Publication

Attentional bias for alcohol cues in visual search—Increased engagement, difficulty to disengage or both?

Heitmann, J., Jonker, N., Ostafin, B. & Jong, de, P., 27-Jan-2020, In : PLoS ONE. 15, 1, e0228272.

Research output: Contribution to journalArticleAcademicpeer-review

Cognitive models emphasise the importance of attentional bias in addiction. However, many
attentional bias tasks have been criticised for questionable psychometric properties and
inability to differentiate between engagement and disengagement processes. This study
therefore examined the suitability of two alternative tasks for assessing attentional bias
within the context of alcohol use. Participants were undergraduate students (N = 169) who
completed the Visual Search Task and Odd-One-Out Task, the latter of which is designed to
differentiate between engagement and disengagement processes of attention, at baseline
and one week later. Participants also completed baseline measures of alcohol consumption,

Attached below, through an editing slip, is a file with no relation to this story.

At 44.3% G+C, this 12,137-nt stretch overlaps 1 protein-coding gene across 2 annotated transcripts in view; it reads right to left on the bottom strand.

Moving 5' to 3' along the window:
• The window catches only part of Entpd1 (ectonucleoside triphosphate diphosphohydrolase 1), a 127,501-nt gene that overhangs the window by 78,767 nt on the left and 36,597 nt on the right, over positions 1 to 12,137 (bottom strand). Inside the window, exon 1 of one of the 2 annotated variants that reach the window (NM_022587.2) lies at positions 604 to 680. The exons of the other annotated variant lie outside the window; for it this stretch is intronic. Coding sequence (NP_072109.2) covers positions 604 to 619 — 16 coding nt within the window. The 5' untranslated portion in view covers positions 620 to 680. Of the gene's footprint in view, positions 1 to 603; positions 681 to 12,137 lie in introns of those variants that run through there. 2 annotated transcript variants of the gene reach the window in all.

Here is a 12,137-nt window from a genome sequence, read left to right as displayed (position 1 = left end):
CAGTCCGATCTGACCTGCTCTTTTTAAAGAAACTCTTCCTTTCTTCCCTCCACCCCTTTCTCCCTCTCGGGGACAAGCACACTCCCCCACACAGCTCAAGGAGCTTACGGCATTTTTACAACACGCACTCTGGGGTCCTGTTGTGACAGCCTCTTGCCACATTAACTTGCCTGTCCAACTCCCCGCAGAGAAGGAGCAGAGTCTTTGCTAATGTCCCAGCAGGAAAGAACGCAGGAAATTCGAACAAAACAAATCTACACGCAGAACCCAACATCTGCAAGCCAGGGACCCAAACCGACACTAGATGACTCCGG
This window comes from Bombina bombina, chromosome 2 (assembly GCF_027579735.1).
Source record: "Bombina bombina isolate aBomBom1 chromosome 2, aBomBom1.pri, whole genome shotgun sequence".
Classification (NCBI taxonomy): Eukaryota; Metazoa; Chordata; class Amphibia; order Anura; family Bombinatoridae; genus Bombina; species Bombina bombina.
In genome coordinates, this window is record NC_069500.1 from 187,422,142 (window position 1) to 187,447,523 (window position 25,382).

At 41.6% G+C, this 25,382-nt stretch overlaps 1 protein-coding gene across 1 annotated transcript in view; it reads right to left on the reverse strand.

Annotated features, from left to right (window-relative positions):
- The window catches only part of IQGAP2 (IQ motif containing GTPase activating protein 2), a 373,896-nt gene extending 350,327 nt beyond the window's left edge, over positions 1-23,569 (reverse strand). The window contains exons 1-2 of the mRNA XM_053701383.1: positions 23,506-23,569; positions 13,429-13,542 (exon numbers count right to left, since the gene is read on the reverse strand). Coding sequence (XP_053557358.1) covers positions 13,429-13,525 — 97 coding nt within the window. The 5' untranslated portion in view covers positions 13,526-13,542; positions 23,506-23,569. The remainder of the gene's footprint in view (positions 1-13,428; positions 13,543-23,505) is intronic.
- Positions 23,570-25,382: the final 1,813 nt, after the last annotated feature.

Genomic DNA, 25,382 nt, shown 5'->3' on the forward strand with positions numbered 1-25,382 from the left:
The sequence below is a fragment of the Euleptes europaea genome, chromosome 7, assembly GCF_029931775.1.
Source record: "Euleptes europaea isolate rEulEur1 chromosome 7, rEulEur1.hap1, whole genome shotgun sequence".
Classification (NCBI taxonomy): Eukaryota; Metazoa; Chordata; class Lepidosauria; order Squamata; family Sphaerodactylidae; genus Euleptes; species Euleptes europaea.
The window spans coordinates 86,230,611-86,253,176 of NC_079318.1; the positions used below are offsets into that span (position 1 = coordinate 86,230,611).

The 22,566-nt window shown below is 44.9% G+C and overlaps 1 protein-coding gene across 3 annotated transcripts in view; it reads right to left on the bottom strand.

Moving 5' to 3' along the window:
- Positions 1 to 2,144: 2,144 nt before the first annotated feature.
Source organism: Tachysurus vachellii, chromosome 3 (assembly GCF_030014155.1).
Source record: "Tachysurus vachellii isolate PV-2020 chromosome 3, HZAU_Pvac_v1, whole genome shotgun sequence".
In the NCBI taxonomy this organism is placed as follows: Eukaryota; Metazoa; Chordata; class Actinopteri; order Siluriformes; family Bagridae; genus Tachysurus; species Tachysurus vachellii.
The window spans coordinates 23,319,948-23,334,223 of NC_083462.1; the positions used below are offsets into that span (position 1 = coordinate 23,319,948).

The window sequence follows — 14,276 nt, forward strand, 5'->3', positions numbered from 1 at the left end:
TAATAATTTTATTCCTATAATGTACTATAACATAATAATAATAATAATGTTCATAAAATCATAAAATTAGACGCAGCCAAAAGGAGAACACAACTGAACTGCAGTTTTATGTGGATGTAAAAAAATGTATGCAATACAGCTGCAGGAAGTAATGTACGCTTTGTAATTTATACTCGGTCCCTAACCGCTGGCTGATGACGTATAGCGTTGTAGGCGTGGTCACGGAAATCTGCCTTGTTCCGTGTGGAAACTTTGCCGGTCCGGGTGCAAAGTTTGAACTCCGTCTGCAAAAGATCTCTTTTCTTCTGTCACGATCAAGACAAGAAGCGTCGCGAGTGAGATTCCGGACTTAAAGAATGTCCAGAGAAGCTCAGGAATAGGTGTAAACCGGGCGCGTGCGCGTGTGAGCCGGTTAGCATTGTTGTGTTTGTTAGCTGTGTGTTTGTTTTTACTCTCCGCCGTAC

craving, and alcohol use problems. Internal consistency was adequate for the Visual Search
Task index, and weak for the Odd-One-Out Task indices. Test-retest reliability was weak for both tasks. The Visual Search Task index and the disengagement (but not the engagement) index of the Odd-One-Out Task showed a positive association with alcohol consumption. This study was restricted to a non-clinical student sample. The relatively high error rate of the Odd-One-Out Task might have reduced its sensitivity as an index of attentional bias. Both tasks showed some merit as attentional bias measures, and results suggested that attentional disengagement might be articularly related to alcohol use. However, the reliability of the current measures was inadequate. One potential xplanation for the low reliability is that non-clinical samples may have weak and unstable attentional biases to alcohol.
Future efforts should be made to improve the psychometric qualities of both tasks and to administer them in a clinical sample.
Original languageEnglish
Article numbere0228272
JournalPLoS ONE
Volume15
Issue number1
Publication statusPublished - 27-Jan-2020

    Keywords

  • INTERNAL RELIABILITY, PROBLEMATIC DRINKERS, ADDICTIVE BEHAVIORS, SPEEDED DETECTION, COGNITIVE BIASES, ADOLESCENTS, IMPLICIT, STIMULI, ANXIETY, GENDER

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